Screenshot taken from Naomi Medegan entry in the Migrant Journeys webseries exploring the Lagos-Abidjan corridor. Specifically, women wearing bright textiles buying and selling goods on a bridge.

Migrant Journeys: Multiply Reframed

The landscape of migration and urban policy is overflowing with words, with clever neologisms and buzzy terminology meant to inspire donors to empty their pockets. Often this kind of rhetoric lacks heart. We’re always on the look out for ways to reframe the key issues, to put them on their head or change the perspective, such that we do not lose sight of where we came from or where we’re going.

In this sense, Migrant Journeys—a web-documentary full of charm and nuance, insight and realism—is perfectly refreshing. Sampling the views of motor taxi drivers, urban anthropologists, and hair stylists alike, the series describes life on the Lagos-Abidjan corridor, bringing colour and complexity to an oft overlooked region. 

Alice Hertzog and her team conducted the research under the supervision of Christian Schmid, Pius Krütli and Armelle Choplin at the Swiss Federal Institute of Technology in Zürich, in partnership with the SDC Global Programme Migration

From pitch to page, the project changed considerably. In large part, this was due to the effect of the COVID-19 pandemic which began early on in the filming stage. In retrospect, Alice Hertzog attributes some of the series’ nuance, the specificity and personability of the recordings, to this turn of events. The pandemic prevented some team members from travelling to West Africa, leaving filming in the hands of local production crew AfrikaFun who brought their own vision to the project.

The clips, which include talking heads and narration, find their way into spaces that are usually barred to the subjects of our research. They provide a means of communicating the materialities—the sights and sounds—of target communities. Lifting the issues off the page and giving them life, definition, clarity.

Migration Four Ways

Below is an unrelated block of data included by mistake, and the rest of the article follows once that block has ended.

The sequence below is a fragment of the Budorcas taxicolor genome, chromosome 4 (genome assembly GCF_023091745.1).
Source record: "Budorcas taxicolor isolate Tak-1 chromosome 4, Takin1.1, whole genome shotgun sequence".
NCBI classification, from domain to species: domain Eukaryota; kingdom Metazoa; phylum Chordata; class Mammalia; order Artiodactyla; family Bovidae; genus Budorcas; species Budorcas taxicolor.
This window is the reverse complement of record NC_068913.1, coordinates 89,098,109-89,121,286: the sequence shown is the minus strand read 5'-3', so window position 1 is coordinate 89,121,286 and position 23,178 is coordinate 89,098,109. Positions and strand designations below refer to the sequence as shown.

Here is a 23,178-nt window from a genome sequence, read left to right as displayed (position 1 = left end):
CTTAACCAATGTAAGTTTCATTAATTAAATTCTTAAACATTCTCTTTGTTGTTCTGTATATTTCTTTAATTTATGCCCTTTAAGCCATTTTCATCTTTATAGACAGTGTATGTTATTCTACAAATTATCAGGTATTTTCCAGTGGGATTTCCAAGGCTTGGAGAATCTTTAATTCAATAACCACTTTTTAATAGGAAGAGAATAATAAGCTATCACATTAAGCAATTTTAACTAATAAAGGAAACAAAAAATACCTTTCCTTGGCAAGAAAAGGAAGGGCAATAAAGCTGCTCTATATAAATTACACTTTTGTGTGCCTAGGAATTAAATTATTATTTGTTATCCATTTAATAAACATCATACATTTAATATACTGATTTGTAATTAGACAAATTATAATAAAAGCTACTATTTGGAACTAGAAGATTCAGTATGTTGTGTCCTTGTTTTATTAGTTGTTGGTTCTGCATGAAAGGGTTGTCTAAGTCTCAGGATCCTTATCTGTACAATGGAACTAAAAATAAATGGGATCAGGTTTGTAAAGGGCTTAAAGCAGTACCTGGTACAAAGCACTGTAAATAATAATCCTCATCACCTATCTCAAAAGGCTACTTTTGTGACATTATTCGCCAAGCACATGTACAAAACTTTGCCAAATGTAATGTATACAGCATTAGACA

1. The visual
  2. The negative space
  3. The regional
  4. The short and specific

The visual

This is perhaps the most straightforward. Policy spaces are often painfully uniform; in terms of visuals, you’re lucky if you get an interesting font or well-designed graphic. Otherwise, overwhelmingly, policy makers and power brokers place the emphasis on the written word. Apart from disadvantaging non-literate communities and creating all kinds of arbitrary barriers to entry, this tendency fails everyone else too. Time and again, research shows humans latch onto stories that engage all their senses, that stimulate and speak to our experiences beyond our reason.

Alice Hertzog and her team introduce faces and places to the offices and boardrooms of international development. Giving decision-makers and stakeholders something to latch onto, concretising otherwise rather abstract conversations. It may not be the same as bringing the target groups into the room, or indeed bringing the decision-makers to the places their decisions are felt, but it represents an intermediary step that helps humanise the issues.

Illustrative of this point is Armelle Choplin’s entry in the web-documentary, in which she discusses the role of concrete in the built environment and social infrastructure of the Lagos-Abidjan corridor. Her research has found that “cement is at the nexus of a range of issues at stake in contemporary African cities”. With shots of concrete homes, roads, and storefronts; resource spaces on the edges of cities from which the concrete is distributed; bags and lorries of concrete in the process of being transported, the web-doc shows us this “cement city”.

Despite the differences between countries and cities, Choplin identified a continuity in the way concrete travelled around the region, its social function and prominence in the landscape across the entire corridor. It helps, we think, to see this continuity. Literally concretising the statistics in a landscape made not of hypotheticals or abstract figures but concrete.